It depends upon the assumptions you make about birth, death and migration. In any case, so what? Why should anyone expect the grandchildren or great-grandchildren of today’s newcomers to be any less American than the descendants of previous generations of immigrants? Although some people think there is a flood of immigration now, actually the current percentage of foreign-born in the population is 6.2 percent, compared to 14.7 percent in 1910. Of course, these days there are more Asian and Hispanic immigrants. But they don’t just remain, for example, Chinese or Mexicans. They become Chinese-Americans or Mexican-Americans.

Can’t U.S. borders be better patrolled?

Yes. No more than 400 people at any one time are on patrol along the Mexican border, 2,000 miles long. You fly on patrol in a helicopter, and you suddenly see 25 people hiding, mostly men with a few women and kids, and you put the searchlight on them and they cower and you feel lousy and the border patrol guy shouts through a megaphone in Spanish, “Go back! We got you!” So maybe the next night they come back and try again. There are better ways to discourage people. For example, to help “demagnetize” the jobs that draw people here, Simpson-Mazzoli calls for civil and criminal sanctions for employers who hire illegals. That means there must be some system of worker ID, which I like no better than employer sanctions. It’s a system that we don’t want but it is one that we need, to get our house in order.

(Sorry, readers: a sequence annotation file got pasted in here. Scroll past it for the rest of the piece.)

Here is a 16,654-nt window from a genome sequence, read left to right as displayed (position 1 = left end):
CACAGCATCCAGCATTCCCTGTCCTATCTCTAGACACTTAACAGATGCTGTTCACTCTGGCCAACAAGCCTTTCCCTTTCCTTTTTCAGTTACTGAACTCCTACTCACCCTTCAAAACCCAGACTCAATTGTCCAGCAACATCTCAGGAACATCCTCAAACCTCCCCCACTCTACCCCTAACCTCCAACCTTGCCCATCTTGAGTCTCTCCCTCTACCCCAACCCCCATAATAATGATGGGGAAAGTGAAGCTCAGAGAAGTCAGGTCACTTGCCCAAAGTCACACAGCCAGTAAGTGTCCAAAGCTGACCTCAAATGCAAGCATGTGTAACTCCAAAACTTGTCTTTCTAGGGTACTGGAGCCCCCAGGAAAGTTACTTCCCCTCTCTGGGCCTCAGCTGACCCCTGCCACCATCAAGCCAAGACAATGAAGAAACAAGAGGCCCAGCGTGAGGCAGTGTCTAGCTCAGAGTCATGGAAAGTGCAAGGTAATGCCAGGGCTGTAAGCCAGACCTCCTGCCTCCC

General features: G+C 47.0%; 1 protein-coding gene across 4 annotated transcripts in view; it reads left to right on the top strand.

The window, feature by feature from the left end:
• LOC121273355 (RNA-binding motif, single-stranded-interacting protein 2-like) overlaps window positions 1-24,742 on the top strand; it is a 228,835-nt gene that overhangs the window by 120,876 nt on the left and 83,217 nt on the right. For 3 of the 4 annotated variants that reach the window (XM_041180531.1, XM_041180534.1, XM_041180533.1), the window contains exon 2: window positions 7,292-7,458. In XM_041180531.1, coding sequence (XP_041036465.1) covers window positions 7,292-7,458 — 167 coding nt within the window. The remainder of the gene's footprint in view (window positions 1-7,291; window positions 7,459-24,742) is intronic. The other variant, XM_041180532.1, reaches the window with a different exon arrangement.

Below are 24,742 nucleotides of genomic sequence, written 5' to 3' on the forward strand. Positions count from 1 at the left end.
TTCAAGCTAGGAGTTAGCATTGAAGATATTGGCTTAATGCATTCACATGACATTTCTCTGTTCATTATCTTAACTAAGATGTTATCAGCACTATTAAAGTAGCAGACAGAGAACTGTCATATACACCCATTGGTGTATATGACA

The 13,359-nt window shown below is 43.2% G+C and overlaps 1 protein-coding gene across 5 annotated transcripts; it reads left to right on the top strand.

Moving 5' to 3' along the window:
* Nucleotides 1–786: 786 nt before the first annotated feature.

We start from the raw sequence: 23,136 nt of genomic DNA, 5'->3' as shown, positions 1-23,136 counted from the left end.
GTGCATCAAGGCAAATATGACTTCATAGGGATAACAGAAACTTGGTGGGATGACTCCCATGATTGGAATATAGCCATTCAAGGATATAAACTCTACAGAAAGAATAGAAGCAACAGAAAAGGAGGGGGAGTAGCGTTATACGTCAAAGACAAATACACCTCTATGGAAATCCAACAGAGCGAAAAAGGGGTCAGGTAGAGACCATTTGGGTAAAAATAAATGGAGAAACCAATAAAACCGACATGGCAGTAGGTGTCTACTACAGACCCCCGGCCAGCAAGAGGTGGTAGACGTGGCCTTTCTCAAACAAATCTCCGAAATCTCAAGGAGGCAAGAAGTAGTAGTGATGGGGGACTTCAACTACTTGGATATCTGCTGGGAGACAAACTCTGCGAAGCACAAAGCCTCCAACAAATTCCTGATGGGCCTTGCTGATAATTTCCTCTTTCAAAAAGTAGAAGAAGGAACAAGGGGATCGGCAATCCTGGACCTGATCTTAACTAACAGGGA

Criticism has been lodged against Simpson-Mazzoli’s amnesty for illegal immigrants who have resided continuously in the U.S. since Jan. 1, 1980. How do you respond?

The amnesty isn’t a reward for illegality. It’s necessary to help wipe out the immigrant underclass, and to concentrate our patrol forces on future illegals and not on people who are already here. Besides, when the illegals register after amnesty, that should finally give us some hard data about who these folks are, where they come from and what their real impact is.

Is E Pluribus Unum still meaningful?

Absolutely. I visited these third graders in Denver—some Hispanic kids, some Indochinese, with half the class Anglo, as they say. After class I pointed to a picture of George Washington and asked this towheaded Anglo kid, “Who’s that?” After he told me, I asked, “What’d he do?” The kid said, “He died.” Ask a foolish question, right? So I tried the routine on a Vietnamese kid with a Cub Scout shirt. “Who’s that?” “George Washington.” “What’d he do?” “Oh, he’s the father of our country.” Now, it’s not that the Vietnamese kid was smarter, it’s just that people come here and feel it’s their country right away.

Can the U.S. resolve its immigration crisis?

There will continue to be great migration pressures, but I have confidence that we can manage them. I’m much less nervous about the future, though I don’t take a hands-off policy. We have the most pluralistic society of any country in the world and the greatest civic unity of any multi-ethnic one. We’ve got a unique thing going here, and we’re doing pretty well at it.